Boca Raton’s History and
Arvida | Arthur Vining Davis
Boca Raton … It began with the Tequesta and Calusa Indians. And since then has been a safe harbor to the Spanish Conquistadors. A stopover for The Barefoot Mailman. A thoroughfare for Henry Flagler. A dream of Addison Mizner. A livelihood for Japanese immigrants. A base for servicemen. A challenge for Arthur Vining Davis. With its continuous balmy weather and unparalleled beauty, the area continues to this day as a resort mecca and haven for those seeking the good life, and the stage was set for the abundance of riches that comprise the Palm Beaches’ and Boca Raton’s allure today.
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History of Boca Raton
The railroad also opened up Boca Raton to the rest of the country. And open up it did. With its completion in 1896, families arrived from Georgia and South Carolina, and the fledgling settlement was born. One year later, in 1897, the city incorporated and officially became known as Boca Raton, although the name was attached to the present site in 1838. Boca Raton, translated from Spanish means “mouth of the rat.” But according to old charts that guided the buccaneers of Blackbeard’s day, marks the entrance to Boca Raton inlet as “Boca de Ratones.” The word “raton” originates from an old Spanish word for “thief,” and Boca Raton or “thieves inlet” describes the sheltered harbor as a popular hiding place for pirates fleeing the would-be avenging galleons of France, Spain and England.
In 1895 the first house was built by civil engineer Captain Thomas Moore Rickards. The year 1904 saw the arrival of Japanese immigrant farmers, encouraged by Flagler, who needed land cultivated to feed his railroad employees. The Japanese settled in North Boca which came to be known as Yamato. One Japanese truck farmer, George Morikami, spent his money buying up land. After becoming a US citizen at age 82, Morikami presented the community with 150 acres just northwest of the city – today the site of Delray Beach’s Morikami Museum and Japanese Gardens.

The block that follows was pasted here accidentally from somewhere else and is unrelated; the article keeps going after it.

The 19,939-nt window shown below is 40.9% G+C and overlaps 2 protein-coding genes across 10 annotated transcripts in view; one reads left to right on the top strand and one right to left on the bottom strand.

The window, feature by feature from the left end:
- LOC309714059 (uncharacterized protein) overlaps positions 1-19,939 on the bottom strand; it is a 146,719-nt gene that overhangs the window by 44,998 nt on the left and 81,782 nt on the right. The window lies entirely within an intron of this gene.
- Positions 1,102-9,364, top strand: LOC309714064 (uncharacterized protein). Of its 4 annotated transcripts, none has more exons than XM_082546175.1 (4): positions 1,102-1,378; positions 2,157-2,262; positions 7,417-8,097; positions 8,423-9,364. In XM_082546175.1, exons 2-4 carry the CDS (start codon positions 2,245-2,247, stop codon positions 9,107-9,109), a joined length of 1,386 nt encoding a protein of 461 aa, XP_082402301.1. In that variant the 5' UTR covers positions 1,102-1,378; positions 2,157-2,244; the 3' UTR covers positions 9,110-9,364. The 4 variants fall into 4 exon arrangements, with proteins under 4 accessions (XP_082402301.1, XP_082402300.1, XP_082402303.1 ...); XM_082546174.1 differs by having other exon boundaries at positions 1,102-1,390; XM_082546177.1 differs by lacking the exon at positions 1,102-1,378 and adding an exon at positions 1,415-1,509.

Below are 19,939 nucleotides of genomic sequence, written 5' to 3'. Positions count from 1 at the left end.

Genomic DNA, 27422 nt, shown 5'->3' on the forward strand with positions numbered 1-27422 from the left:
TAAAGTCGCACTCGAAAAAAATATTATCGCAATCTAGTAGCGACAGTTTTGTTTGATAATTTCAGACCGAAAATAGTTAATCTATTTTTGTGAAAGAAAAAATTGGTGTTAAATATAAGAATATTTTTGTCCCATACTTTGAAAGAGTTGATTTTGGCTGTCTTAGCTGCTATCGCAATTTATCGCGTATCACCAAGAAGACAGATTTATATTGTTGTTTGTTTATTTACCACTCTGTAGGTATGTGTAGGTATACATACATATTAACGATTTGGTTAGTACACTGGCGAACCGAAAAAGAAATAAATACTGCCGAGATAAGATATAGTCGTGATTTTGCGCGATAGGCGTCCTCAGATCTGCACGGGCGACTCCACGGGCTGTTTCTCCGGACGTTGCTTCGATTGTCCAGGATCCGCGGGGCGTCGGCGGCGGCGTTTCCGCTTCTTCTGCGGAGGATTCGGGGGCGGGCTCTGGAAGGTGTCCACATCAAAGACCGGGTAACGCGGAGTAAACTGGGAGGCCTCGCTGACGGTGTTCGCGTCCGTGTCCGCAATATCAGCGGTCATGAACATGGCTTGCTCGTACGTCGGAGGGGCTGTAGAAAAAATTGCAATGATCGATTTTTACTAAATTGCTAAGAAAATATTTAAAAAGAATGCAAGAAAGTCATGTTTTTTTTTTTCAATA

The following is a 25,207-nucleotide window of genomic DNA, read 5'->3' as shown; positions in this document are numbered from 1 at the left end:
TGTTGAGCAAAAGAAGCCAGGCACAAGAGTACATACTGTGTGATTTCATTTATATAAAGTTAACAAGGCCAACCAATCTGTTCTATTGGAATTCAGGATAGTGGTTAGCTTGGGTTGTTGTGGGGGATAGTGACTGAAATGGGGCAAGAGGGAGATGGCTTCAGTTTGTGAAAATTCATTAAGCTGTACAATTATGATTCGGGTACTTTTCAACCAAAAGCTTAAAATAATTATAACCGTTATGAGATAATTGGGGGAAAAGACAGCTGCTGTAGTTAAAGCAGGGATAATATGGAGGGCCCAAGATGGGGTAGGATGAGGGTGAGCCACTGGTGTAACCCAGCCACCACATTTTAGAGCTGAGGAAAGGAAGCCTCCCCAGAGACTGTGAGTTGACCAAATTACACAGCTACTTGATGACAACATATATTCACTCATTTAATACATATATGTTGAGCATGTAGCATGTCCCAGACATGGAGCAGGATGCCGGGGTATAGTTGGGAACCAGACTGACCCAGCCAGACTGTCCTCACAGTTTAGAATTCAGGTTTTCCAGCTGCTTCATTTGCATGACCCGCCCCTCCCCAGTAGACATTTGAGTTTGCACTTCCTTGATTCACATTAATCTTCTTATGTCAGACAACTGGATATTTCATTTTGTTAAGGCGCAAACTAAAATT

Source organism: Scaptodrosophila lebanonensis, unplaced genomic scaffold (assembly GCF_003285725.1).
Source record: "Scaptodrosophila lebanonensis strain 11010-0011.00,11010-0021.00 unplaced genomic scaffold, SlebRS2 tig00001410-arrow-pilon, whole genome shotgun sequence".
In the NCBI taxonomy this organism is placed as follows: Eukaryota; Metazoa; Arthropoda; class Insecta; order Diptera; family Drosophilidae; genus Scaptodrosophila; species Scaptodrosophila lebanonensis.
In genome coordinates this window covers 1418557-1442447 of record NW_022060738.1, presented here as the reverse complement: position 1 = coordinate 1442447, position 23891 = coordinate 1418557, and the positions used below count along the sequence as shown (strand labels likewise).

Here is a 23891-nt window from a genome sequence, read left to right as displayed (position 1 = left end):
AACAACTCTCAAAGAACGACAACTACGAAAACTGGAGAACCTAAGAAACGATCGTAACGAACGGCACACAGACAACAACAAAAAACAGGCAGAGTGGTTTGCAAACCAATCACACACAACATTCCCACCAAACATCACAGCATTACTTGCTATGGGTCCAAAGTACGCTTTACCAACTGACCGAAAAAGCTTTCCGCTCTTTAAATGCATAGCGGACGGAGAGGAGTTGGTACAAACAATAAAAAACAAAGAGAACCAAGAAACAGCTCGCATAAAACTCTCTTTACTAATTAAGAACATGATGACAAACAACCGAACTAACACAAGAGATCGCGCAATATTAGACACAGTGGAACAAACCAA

History of Arvida – Arthur Vining Davis
It was in 1958 when Arthur Vining Davis took notice of our sleepy little town. He saw the charm and envisioned the life one could lead here. Former Chairman of Alcoa Company, Davis was worth an estimated $400 million, $2 million of which he used to purchase the Boca Raton Hotel and Club and, at the same time, a one-mile stretch of beach and many acres of land to the west. Arvida Corporation was then formed to sell and develop his vast land holdings and run the Hotel and Club. Arvida was an acronym for Arthur Vining Davis. Davis had decided then to perpetuate the influence of Addison Mizner and create the definitive haven for those who wanted and understood a glorious lifestyle. That dream was to be the cornerstone of residential living, unequaled anywhere in Florida.
That year saw the development of the first Arvida community. The Royal Palm Yacht and Country Club, one of the most luxurious communities of its kind. Soon to follow was the Royal Palm Plaza, a collection of the first “designer” shops in Florida. Additional golf was needed for the Hotel guests and Boca West became the west course to which guests were shuttled by bus. Then came a totally new concept in living, the beachfront condominium, which became one of Florida’s greatest commodities. Sabal Point, Sabal Shores and Sabal Ridge were three of the condominiums to first carry the Arvida name.
In the 1960’s, the advent of the Florida Turnpike, followed by Interstate-95, spawned a westward movement of both residential and commercial developments. Boca Raton’s subtropical and beckoning business climate attracted prestigious International Business Machines (IBM) and Florida Atlantic University – both set up shop here in the mid-’60’s. IBM’s purchase of Arvida property to open its computer manufacturing plant ultimately provided jobs for over 8,000 employees. In 1978, The Arvida Park of Commerce opened and is still considered one of the premier industrial parks in the nation. Other businesses soon followed suit. Between 1965 and 1980, newcomers in the pursuit of the good life tripled Boca Raton’s population. Today, Greater Boca Raton’s population is more than 180,000.